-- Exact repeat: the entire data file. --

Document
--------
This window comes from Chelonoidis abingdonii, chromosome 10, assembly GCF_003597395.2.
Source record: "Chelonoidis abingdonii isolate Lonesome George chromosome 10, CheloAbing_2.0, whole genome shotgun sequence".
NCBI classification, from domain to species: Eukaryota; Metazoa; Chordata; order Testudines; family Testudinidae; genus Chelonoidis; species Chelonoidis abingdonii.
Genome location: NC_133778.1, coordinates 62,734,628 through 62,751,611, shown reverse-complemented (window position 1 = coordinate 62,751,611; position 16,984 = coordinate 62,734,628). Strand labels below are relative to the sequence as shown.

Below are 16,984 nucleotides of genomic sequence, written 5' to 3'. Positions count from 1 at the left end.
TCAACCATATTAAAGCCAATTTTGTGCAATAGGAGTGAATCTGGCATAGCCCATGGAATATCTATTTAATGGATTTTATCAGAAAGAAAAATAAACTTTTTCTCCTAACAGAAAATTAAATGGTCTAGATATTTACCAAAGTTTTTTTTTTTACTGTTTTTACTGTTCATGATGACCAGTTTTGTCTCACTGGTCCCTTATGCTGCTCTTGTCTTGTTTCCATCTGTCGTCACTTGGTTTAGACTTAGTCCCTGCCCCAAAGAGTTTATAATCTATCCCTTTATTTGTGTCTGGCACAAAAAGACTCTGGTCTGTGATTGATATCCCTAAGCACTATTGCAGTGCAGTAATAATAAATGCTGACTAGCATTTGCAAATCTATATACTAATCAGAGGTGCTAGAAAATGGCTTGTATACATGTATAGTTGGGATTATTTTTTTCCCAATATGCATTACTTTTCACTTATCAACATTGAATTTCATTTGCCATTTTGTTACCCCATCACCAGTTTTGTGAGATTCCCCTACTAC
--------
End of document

This window comes from Chelonoidis abingdonii, chromosome 10, assembly GCF_003597395.2.
Source record: "Chelonoidis abingdonii isolate Lonesome George chromosome 10, CheloAbing_2.0, whole genome shotgun sequence".
NCBI classification, from domain to species: Eukaryota; Metazoa; Chordata; order Testudines; family Testudinidae; genus Chelonoidis; species Chelonoidis abingdonii.
Genome location: NC_133778.1, coordinates 62,734,628 through 62,751,611, shown reverse-complemented (window position 1 = coordinate 62,751,611; position 16,984 = coordinate 62,734,628). Strand labels below are relative to the sequence as shown.

Below are 16,984 nucleotides of genomic sequence, written 5' to 3'. Positions count from 1 at the left end.
TCAACCATATTAAAGCCAATTTTGTGCAATAGGAGTGAATCTGGCATAGCCCATGGAATATCTATTTAATGGATTTTATCAGAAAGAAAAATAAACTTTTTCTCCTAACAGAAAATTAAATGGTCTAGATATTTACCAAAGTTTTTTTTTTTACTGTTTTTACTGTTCATGATGACCAGTTTTGTCTCACTGGTCCCTTATGCTGCTCTTGTCTTGTTTCCATCTGTCGTCACTTGGTTTAGACTTAGTCCCTGCCCCAAAGAGTTTATAATCTATCCCTTTATTTGTGTCTGGCACAAAAAGACTCTGGTCTGTGATTGATATCCCTAAGCACTATTGCAGTGCAGTAATAATAAATGCTGACTAGCATTTGCAAATCTATATACTAATCAGAGGTGCTAGAAAATGGCTTGTATACATGTATAGTTGGGATTATTTTTTTCCCAATATGCATTACTTTTCACTTATCAACATTGAATTTCATTTGCCATTTTGTTACCCCATCACCAGTTTTGTGAGATTCCCCTACTAC